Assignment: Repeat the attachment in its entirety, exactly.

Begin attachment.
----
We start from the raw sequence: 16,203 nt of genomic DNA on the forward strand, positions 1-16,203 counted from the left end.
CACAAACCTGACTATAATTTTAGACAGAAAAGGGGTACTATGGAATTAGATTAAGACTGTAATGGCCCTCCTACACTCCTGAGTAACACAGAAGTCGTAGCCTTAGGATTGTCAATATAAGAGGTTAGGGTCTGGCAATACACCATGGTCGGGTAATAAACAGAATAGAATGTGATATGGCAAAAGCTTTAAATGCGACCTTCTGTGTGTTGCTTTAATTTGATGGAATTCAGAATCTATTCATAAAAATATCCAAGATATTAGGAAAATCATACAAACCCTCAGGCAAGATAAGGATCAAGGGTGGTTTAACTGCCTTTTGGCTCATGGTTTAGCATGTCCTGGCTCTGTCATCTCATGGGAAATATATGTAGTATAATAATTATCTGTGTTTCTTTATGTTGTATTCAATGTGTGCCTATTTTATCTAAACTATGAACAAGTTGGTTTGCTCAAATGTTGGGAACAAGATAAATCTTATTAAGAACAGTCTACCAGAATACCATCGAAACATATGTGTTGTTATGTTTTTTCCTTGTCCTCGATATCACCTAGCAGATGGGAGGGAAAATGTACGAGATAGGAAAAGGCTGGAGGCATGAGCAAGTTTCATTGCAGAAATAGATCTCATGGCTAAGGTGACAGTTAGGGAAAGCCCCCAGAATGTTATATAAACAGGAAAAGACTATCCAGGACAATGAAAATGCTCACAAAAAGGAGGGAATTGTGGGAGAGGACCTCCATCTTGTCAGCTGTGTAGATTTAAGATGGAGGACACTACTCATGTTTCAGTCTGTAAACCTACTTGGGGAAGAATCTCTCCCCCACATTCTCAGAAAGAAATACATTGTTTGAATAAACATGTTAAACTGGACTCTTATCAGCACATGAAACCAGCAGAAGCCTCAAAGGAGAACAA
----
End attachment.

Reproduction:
We start from the raw sequence: 16,203 nt of genomic DNA on the forward strand, positions 1-16,203 counted from the left end.
CACAAACCTGACTATAATTTTAGACAGAAAAGGGGTACTATGGAATTAGATTAAGACTGTAATGGCCCTCCTACACTCCTGAGTAACACAGAAGTCGTAGCCTTAGGATTGTCAATATAAGAGGTTAGGGTCTGGCAATACACCATGGTCGGGTAATAAACAGAATAGAATGTGATATGGCAAAAGCTTTAAATGCGACCTTCTGTGTGTTGCTTTAATTTGATGGAATTCAGAATCTATTCATAAAAATATCCAAGATATTAGGAAAATCATACAAACCCTCAGGCAAGATAAGGATCAAGGGTGGTTTAACTGCCTTTTGGCTCATGGTTTAGCATGTCCTGGCTCTGTCATCTCATGGGAAATATATGTAGTATAATAATTATCTGTGTTTCTTTATGTTGTATTCAATGTGTGCCTATTTTATCTAAACTATGAACAAGTTGGTTTGCTCAAATGTTGGGAACAAGATAAATCTTATTAAGAACAGTCTACCAGAATACCATCGAAACATATGTGTTGTTATGTTTTTTCCTTGTCCTCGATATCACCTAGCAGATGGGAGGGAAAATGTACGAGATAGGAAAAGGCTGGAGGCATGAGCAAGTTTCATTGCAGAAATAGATCTCATGGCTAAGGTGACAGTTAGGGAAAGCCCCCAGAATGTTATATAAACAGGAAAAGACTATCCAGGACAATGAAAATGCTCACAAAAAGGAGGGAATTGTGGGAGAGGACCTCCATCTTGTCAGCTGTGTAGATTTAAGATGGAGGACACTACTCATGTTTCAGTCTGTAAACCTACTTGGGGAAGAATCTCTCCCCCACATTCTCAGAAAGAAATACATTGTTTGAATAAACATGTTAAACTGGACTCTTATCAGCACATGAAACCAGCAGAAGCCTCAAAGGAGAACAA